The mosque takes many forms across the Islamic world. While certain features are usually common to all —notably the prayer hall, dome and minaret—the architectural style and decoration are strongly influenced by regional traditions of the time and country where it was built. Today wealth also plays a big part in the construction of a mosque. By comparison with the very simple Muslim places of worship made of mud or palm fronds found in rural villages in Asia, are the elaborate mosques built by wealthy Arab states with no expense is spared. This said, the purpose is the same: ritualized worship especially on Friday when every male is expected to attend the jamii masjid (literally Friday mosque). Some Muslim countries do not admit non-believers in their mosques, but realizing their value as both a tourist attraction and in spreading the word, increasing numbers now allow visitors.
The Blue Mosque in Mazar-i-Sharif, north west Afghanistan, has foundations from the 12th century. It was rebuilt in the 15th century by the Seljuk Sultan Husayn Mirza Bayqarah using both Sunni and Shi’a artisans who covered the entire structure with turquoise tiles, many inscribed with verses from the holy Qur’an. Shi’ite followers believe it contains the tomb of Ali, a son-in-law of the Prophet whom they consider the Fourth Caliph.
The al-Azhar Mosque was established by the Fatimid dynasty shortly after the founding of Cairo in 969 CE. Built by the Caliph Muizz Li-Din Allah, it opened for prayers in 972 CE. The madrassa within the complex initially spread Ismaili-Shi`ite teachings before switching to mainstream Sunni doctrine when the Ayyubid dynasty assumed power in Egypt in the 12th century. The mosque and associated university is the most revered in the Muslim world.
The Sultan Ahmet or Blue Mosque in the Sultan Ahmet district of Istanbul is attributed to the architect Sedefkar Mehmet Aga who based its design on a fusion of Ottoman and Byzantine elements featuring cascading domes flanked by six soaring minarets. Commissioned by Sultan Ahmet I between 1603-17 CE, it takes its nickname from the misty blue Iznik tiles which cover the entire building.
The Great Mosque of Djenne located in the central west African country of Mali is the largest adobe building in the world. Built in Sudano-Sahelian style of architecture, it was raised in the 13thcentury. The nature of its material requires regular re-plastering with riverine mud. The present structure dates from 1907 and with other historic monuments in Djenne, it is inscribed on the UN World Heritage list.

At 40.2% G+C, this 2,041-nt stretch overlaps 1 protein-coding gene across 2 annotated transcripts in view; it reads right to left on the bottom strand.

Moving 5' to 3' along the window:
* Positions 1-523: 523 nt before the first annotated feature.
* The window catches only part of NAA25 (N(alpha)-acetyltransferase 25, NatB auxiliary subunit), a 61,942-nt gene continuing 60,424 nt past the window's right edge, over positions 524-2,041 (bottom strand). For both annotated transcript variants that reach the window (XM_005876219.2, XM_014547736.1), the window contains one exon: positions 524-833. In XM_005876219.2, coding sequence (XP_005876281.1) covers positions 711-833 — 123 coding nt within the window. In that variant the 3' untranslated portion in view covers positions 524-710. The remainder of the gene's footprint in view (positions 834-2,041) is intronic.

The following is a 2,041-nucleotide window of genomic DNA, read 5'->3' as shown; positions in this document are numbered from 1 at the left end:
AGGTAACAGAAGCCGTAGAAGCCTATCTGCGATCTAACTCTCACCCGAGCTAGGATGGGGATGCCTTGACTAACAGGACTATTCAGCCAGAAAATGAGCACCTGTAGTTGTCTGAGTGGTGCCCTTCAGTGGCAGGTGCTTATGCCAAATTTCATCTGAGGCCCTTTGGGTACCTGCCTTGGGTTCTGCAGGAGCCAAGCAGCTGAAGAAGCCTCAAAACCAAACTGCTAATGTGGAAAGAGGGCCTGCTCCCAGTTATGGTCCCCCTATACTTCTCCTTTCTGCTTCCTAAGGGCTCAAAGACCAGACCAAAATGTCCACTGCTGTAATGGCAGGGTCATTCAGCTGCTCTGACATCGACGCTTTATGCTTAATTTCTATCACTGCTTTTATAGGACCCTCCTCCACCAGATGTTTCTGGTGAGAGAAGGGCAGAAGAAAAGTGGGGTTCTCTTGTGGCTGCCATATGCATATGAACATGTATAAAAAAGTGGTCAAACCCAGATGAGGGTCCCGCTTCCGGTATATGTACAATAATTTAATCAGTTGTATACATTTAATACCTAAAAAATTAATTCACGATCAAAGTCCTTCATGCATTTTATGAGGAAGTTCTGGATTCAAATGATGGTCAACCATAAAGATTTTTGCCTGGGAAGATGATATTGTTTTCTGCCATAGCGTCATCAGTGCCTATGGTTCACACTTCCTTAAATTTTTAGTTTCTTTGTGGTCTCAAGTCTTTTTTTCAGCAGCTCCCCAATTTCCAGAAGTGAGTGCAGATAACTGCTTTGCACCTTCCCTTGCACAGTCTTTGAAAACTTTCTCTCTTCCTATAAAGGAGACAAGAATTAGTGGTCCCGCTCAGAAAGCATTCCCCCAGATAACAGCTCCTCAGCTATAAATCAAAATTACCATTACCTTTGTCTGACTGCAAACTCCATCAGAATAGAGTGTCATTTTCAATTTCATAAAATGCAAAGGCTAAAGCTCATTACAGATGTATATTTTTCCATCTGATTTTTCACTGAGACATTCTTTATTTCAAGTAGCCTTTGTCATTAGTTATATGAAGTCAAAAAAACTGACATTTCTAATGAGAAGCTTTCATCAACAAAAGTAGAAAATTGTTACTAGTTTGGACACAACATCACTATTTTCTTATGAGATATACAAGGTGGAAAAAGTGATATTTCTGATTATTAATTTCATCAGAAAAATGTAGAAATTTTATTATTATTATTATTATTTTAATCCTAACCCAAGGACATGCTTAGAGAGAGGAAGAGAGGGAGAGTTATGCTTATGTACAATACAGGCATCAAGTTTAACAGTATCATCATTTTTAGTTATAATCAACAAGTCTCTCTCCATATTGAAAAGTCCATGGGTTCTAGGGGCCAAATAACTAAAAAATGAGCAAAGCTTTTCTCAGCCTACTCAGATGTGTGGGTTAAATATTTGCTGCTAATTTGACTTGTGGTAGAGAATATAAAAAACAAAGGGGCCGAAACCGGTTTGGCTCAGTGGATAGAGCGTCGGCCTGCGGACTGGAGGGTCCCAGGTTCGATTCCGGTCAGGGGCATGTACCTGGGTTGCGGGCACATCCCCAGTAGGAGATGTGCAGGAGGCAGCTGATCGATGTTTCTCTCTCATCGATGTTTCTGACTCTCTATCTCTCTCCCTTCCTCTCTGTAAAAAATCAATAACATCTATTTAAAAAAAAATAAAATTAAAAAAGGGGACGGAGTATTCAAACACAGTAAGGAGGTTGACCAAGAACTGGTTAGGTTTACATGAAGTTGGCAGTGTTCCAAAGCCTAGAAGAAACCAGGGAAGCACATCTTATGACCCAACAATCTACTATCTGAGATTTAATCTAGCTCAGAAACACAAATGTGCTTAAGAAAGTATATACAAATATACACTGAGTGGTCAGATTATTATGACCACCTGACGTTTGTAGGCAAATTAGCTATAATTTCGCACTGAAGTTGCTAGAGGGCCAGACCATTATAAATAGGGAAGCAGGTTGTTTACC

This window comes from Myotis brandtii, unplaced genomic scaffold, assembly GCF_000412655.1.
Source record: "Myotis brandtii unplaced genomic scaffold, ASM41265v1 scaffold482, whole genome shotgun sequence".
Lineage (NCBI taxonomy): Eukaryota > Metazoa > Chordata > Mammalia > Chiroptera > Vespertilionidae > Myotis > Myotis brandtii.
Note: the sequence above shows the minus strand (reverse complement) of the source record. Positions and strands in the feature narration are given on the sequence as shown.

The Badshahi Mosque in Lahore, Pakistan was commissioned by the Mughal Emperor Aurangzeb c.1673. Paved in red sandstone, both the interior and exterior are decorated with elaborate white marble carvings in a floral design common to Mughal art. At the time of its completion, the Badshahi was the largest mosque in the world. The prayer-hall and courtyard can accommodate 56,000 worshippers.
The Masjid Gedhe Kauman State mosque of Yogakarta, Indonesia, was built in 1773. Its triple tiered roof design is typical of traditional Javanese religious architecture being also noted for the absence of a dome and minarets.The prayer hall features 36 columns of teak. A pavilion within the complex is for the gamelan orchestra used on various Islamic-Javanese religious occasions.
The Baitul Mukkaram in Dhaka is the national mosque of Bangladesh. Designed by the Indian architect Abdulhusein Meheraly Thariani, its unusual large cube shape is modeled on the sacred ka’abah in the holy city of Mecca. The mosque lacks the traditional Islamic dome over the prayer hall which is roofless to allow in natural light. It opened for worship in 1968.
The Ubudiah Mosque located in the royal town of Kuala Kangsar in the state of Perak, Malaysia, features the voluptuous Indo-Saracenic style of architecture popular in Asian colonies of the British Empire. Designed by Arthur Bension Hubback during the reign of the 28th sultan of Perak, it opened for worship in 1917.
The Hassan II Mosque in Casablanca is the largest mosque in Morocco with the world’s tallest minaret (210 metres) whose laser beam is visible to shipping 10 kms out in the Atlantic Ocean. Standing on a coastal promontory, the huge building designed by architect Michel Pinseau, can accommodate more than 105,000 worshippers. It opened in 1993 and may be visited by non-believers.
The Sheikh Zayed Grand Mosque in Abu Dhabi, capital of the United Arab Emirates, is one of the major modern mosques in Islam. In size equal to five football fields, it boasts the world’s largest dome, the biggest chandelier and the longest carpet made of 2,268,000 knots and weighing about 47 tonnes. Opened in 2007, the mosque can hold 40,000 worshippers. Guided tours are available except on Friday prayer time.
PHOTOGRAPHS COPYRIGHT OF WWW.WORLDRELIGIONSPHOTOLIBRARY.COM